• Trauma and critical care

Location: School of Biomedical Sciences (St Lucia)

Type of student: 

  • Both HDR and Extra-curricular
  • Honours students

Type of work: 

  • Wet lab work

Brief synopsis


Traumatic injury is the leading cause of death in patients younger than 40 years of age, with haemorrhagic shock contributing significantly to mortality and morbidity.  Following injury patients are faced with multifactorial pathophysiology contributed to by hypoperfusion, endothelial damage and coagulopathy.  These derangements are associated with progression to multiple organ dysfunction syndrome (MODS) and increased mortality.1

Coagulopathy observed in trauma patients, termed acute traumatic coagulopathy (ATC), is currently of high research interest.  The cellular mechanisms underlying the development of ATC are yet to be clearly elucidated, however current work implicates platelet dysfunction, endothelial damage and aberrant activation of inflammation.2 In the context of injury, extrusion of extracellular vesicles (EVs) from all three of these subpopulations (endothelium, platelets and immune cells) have been demonstrated.3,4  EVs are membrane bound particles which may derive surface markers or contents from their cell of origin.  Expression of surface markers with coagulation function mean that EVs exist at the interface of cellular and plasma coagulation pathways and may therefore play a role in the development of ATC. 

Existing studies have demonstrated an increase in circulating EVs hours after injury and provided early evidence in vitro coagulation function.4  An important research gap exists with respect to the temporal profiles of EV concentrations in the hyperacute post injury phase.  Early EV dynamics are an important avenue to investigate given that the induction of ATC also occurs immediately post injury. 

The proposed honours project will contribute to an ongoing larger project wherein we have developed a porcine (pig) model of traumatic injury, haemorrhagic shock and resuscitation.  This model is currently being used to investigate the responses of the microcirculation, endothelium and coagulation to traumatic haemorrhagic shock and resuscitation.  This, well established, model is easily amenable to incorporate investigation of early EV dynamics.  The data generated from this project would be of academic interest in its own right, and in combination with more extensive characterisation of post injury pathophysiology in the model animal. 


Key Aims

  • Optimise protocol for EV extraction from plasma samples collected at various timepoints following injury and resuscitation in a porcine trauma model
  • Quantify concentrations of EV at various timepoints following injury to characterise the hyperacute temporal profile of circulating EVs following injury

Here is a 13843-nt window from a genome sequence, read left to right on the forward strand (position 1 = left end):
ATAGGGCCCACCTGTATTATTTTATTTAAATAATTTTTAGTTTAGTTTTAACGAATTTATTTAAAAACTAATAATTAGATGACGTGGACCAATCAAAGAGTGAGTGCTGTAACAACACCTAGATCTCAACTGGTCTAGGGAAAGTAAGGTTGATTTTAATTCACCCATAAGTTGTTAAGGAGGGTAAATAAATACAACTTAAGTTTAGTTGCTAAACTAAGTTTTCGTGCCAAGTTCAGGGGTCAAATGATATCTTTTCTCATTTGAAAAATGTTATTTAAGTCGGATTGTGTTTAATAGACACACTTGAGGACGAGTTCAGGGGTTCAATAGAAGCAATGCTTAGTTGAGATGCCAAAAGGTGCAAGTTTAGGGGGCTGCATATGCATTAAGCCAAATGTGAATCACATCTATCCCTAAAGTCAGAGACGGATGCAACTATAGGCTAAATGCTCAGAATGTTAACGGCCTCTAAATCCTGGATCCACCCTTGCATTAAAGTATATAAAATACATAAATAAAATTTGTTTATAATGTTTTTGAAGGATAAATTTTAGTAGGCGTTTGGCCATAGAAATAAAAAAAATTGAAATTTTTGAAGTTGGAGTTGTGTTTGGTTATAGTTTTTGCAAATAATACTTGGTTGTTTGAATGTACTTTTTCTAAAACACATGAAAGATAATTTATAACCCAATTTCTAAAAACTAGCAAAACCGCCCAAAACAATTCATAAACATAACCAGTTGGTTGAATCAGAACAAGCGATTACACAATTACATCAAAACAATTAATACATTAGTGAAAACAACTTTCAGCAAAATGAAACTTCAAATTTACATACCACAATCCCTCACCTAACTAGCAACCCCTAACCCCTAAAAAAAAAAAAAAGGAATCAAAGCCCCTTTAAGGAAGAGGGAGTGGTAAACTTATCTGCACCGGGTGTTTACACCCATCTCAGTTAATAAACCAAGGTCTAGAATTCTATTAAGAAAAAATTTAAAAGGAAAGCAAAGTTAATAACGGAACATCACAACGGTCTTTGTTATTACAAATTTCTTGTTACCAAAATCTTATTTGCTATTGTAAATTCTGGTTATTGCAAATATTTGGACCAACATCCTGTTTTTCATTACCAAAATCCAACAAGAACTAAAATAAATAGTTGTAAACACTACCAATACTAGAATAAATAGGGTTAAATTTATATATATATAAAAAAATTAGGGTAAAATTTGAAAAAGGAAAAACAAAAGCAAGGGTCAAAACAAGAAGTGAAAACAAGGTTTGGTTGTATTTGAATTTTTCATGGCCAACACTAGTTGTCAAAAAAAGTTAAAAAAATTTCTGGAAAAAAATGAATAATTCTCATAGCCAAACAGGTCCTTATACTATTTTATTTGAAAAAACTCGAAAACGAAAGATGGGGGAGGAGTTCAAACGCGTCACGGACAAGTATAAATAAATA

• Design and run a flow cytometry protocol to identify the origins of circulating EVs and stratify EV profiles by cellular origins

Experience and Skills Acquired

  • Exposure to multidisciplinary research and clinical collaborators (the porcine model and experiments are run by the Traumatic Injury Sciences Group which is a collaboration between the School of Biomedical Sciences and School of Veterinary Sciences)
  • Exposure to clinical procedures, protocols and monitoring
  • Basic and advanced laboratory skills


  • Model developed iteratively through a series of 10 model development experiments conducted in 2021 (MM, WG, RL)
  • Equipment for extraction of EVs from porcine plasma acquired (IZON qEV columns
  • Application to animal ethics for experimental protocol submitted (pending review late 2021)
  • The proposed honours project would commence with the model already developed and with preapproved ethics. This ensures sufficient time for generation of high quality data and thesis preparation within the 1 year timeline. 

Project Personnel (Traumatic Injury Sciences Group)

  • Professor Mark Midwinter (Group Leader, Principal Investigator)
             > Raushan Lala (Doctor of Medicine (MD)/Doctor of Philosophy (PhD) candidate)
             > Honours student – trauma (commencing 2022)
             > Honours student – frailty (commencing 2022) 
  • Dr Wendy Goodwin (Veterinary Anaesthetist)
             > Dr Shaun Pratt (Doctor of Veterinary Clinical Science (DVetClinSci) candidate)


  1. Hutchings SD, Naumann DN, Hopkins P, et al. Microcirculatory Impairment Is Associated With Multiple Organ Dysfunction Following Traumatic Hemorrhagic Shock: The MICROSHOCK Study. Crit Care Med. 2018;46(9):e889-e896.
  2. Moore EE, Moore HB, Kornblith LZ, et al. Trauma-induced coagulopathy. Nat Rev Dis Primers. 2021;7(1):30.
  3. Fröhlich M, Schäfer N, Caspers M, et al. Temporal phenotyping of circulating microparticles after trauma: a prospective cohort study. Scand J Trauma Resusc Emerg Med. 2018;26(1):33.
  4. Caspers M, Schäfer N, Fröhlich M, et al. Microparticles profiling in trauma patients: high level of microparticles induce activation of platelets in vitro. Eur J Trauma Emerg Surg. 2020;46(1):43-51.

Time frame: 2022


Professor Mark Midwinter

Professor in Clinical Anatomy
School of Biomedical Sciences